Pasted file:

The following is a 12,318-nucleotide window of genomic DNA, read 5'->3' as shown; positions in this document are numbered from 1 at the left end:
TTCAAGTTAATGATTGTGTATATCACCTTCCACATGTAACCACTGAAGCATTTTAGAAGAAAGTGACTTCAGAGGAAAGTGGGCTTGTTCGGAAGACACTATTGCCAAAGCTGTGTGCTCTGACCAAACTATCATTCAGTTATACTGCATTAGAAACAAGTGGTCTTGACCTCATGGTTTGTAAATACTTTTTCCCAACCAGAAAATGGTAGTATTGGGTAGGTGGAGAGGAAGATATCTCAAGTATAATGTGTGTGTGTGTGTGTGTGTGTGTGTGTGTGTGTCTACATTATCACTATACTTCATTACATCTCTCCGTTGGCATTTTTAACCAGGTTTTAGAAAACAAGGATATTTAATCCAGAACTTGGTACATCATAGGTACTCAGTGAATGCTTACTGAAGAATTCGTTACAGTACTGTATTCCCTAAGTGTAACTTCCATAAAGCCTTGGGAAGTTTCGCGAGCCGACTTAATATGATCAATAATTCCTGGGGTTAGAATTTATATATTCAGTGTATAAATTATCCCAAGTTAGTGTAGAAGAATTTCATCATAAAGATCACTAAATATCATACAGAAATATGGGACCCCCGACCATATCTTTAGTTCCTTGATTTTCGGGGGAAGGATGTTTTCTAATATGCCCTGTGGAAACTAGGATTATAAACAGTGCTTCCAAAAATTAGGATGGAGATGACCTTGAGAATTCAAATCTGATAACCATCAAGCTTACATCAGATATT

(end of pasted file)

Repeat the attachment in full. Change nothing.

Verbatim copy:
The following is a 12,318-nucleotide window of genomic DNA, read 5'->3' as shown; positions in this document are numbered from 1 at the left end:
TTCAAGTTAATGATTGTGTATATCACCTTCCACATGTAACCACTGAAGCATTTTAGAAGAAAGTGACTTCAGAGGAAAGTGGGCTTGTTCGGAAGACACTATTGCCAAAGCTGTGTGCTCTGACCAAACTATCATTCAGTTATACTGCATTAGAAACAAGTGGTCTTGACCTCATGGTTTGTAAATACTTTTTCCCAACCAGAAAATGGTAGTATTGGGTAGGTGGAGAGGAAGATATCTCAAGTATAATGTGTGTGTGTGTGTGTGTGTGTGTGTGTGTGTGTCTACATTATCACTATACTTCATTACATCTCTCCGTTGGCATTTTTAACCAGGTTTTAGAAAACAAGGATATTTAATCCAGAACTTGGTACATCATAGGTACTCAGTGAATGCTTACTGAAGAATTCGTTACAGTACTGTATTCCCTAAGTGTAACTTCCATAAAGCCTTGGGAAGTTTCGCGAGCCGACTTAATATGATCAATAATTCCTGGGGTTAGAATTTATATATTCAGTGTATAAATTATCCCAAGTTAGTGTAGAAGAATTTCATCATAAAGATCACTAAATATCATACAGAAATATGGGACCCCCGACCATATCTTTAGTTCCTTGATTTTCGGGGGAAGGATGTTTTCTAATATGCCCTGTGGAAACTAGGATTATAAACAGTGCTTCCAAAAATTAGGATGGAGATGACCTTGAGAATTCAAATCTGATAACCATCAAGCTTACATCAGATATT